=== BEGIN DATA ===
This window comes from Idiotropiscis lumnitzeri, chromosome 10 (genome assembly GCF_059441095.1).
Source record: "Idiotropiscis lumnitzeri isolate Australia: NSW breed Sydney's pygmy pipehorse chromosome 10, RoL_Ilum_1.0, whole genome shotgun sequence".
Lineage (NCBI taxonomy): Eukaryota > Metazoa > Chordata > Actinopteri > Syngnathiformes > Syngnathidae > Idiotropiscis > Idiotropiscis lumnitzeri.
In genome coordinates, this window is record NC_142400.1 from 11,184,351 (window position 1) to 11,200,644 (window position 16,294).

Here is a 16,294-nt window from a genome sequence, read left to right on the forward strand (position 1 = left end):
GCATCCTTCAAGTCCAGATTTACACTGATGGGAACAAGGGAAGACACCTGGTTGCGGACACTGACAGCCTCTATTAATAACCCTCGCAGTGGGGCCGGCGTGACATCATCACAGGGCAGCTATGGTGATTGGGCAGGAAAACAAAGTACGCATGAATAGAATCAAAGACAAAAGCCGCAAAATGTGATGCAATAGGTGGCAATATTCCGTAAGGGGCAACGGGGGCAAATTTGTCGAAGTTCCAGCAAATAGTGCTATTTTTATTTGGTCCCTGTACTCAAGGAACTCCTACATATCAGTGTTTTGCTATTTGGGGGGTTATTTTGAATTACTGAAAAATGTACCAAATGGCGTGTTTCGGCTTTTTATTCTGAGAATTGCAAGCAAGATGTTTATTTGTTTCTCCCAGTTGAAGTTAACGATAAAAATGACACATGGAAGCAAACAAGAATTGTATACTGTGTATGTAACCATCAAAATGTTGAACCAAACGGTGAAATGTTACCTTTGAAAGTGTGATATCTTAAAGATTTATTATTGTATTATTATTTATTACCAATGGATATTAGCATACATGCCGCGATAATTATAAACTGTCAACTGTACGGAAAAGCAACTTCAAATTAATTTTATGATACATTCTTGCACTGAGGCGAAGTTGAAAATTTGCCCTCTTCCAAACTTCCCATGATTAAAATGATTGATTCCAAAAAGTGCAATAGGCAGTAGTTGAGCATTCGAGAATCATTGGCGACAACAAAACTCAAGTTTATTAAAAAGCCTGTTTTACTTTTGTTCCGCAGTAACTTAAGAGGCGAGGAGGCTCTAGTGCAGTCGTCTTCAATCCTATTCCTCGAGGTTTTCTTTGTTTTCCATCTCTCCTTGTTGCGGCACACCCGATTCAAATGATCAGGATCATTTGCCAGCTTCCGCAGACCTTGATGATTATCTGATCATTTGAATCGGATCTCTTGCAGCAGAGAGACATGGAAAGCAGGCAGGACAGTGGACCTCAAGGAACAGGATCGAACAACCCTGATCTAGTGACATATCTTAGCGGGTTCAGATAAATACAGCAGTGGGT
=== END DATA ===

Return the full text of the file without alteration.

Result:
This window comes from Idiotropiscis lumnitzeri, chromosome 10 (genome assembly GCF_059441095.1).
Source record: "Idiotropiscis lumnitzeri isolate Australia: NSW breed Sydney's pygmy pipehorse chromosome 10, RoL_Ilum_1.0, whole genome shotgun sequence".
Lineage (NCBI taxonomy): Eukaryota > Metazoa > Chordata > Actinopteri > Syngnathiformes > Syngnathidae > Idiotropiscis > Idiotropiscis lumnitzeri.
In genome coordinates, this window is record NC_142400.1 from 11,184,351 (window position 1) to 11,200,644 (window position 16,294).

Here is a 16,294-nt window from a genome sequence, read left to right on the forward strand (position 1 = left end):
GCATCCTTCAAGTCCAGATTTACACTGATGGGAACAAGGGAAGACACCTGGTTGCGGACACTGACAGCCTCTATTAATAACCCTCGCAGTGGGGCCGGCGTGACATCATCACAGGGCAGCTATGGTGATTGGGCAGGAAAACAAAGTACGCATGAATAGAATCAAAGACAAAAGCCGCAAAATGTGATGCAATAGGTGGCAATATTCCGTAAGGGGCAACGGGGGCAAATTTGTCGAAGTTCCAGCAAATAGTGCTATTTTTATTTGGTCCCTGTACTCAAGGAACTCCTACATATCAGTGTTTTGCTATTTGGGGGGTTATTTTGAATTACTGAAAAATGTACCAAATGGCGTGTTTCGGCTTTTTATTCTGAGAATTGCAAGCAAGATGTTTATTTGTTTCTCCCAGTTGAAGTTAACGATAAAAATGACACATGGAAGCAAACAAGAATTGTATACTGTGTATGTAACCATCAAAATGTTGAACCAAACGGTGAAATGTTACCTTTGAAAGTGTGATATCTTAAAGATTTATTATTGTATTATTATTTATTACCAATGGATATTAGCATACATGCCGCGATAATTATAAACTGTCAACTGTACGGAAAAGCAACTTCAAATTAATTTTATGATACATTCTTGCACTGAGGCGAAGTTGAAAATTTGCCCTCTTCCAAACTTCCCATGATTAAAATGATTGATTCCAAAAAGTGCAATAGGCAGTAGTTGAGCATTCGAGAATCATTGGCGACAACAAAACTCAAGTTTATTAAAAAGCCTGTTTTACTTTTGTTCCGCAGTAACTTAAGAGGCGAGGAGGCTCTAGTGCAGTCGTCTTCAATCCTATTCCTCGAGGTTTTCTTTGTTTTCCATCTCTCCTTGTTGCGGCACACCCGATTCAAATGATCAGGATCATTTGCCAGCTTCCGCAGACCTTGATGATTATCTGATCATTTGAATCGGATCTCTTGCAGCAGAGAGACATGGAAAGCAGGCAGGACAGTGGACCTCAAGGAACAGGATCGAACAACCCTGATCTAGTGACATATCTTAGCGGGTTCAGATAAATACAGCAGTGGGT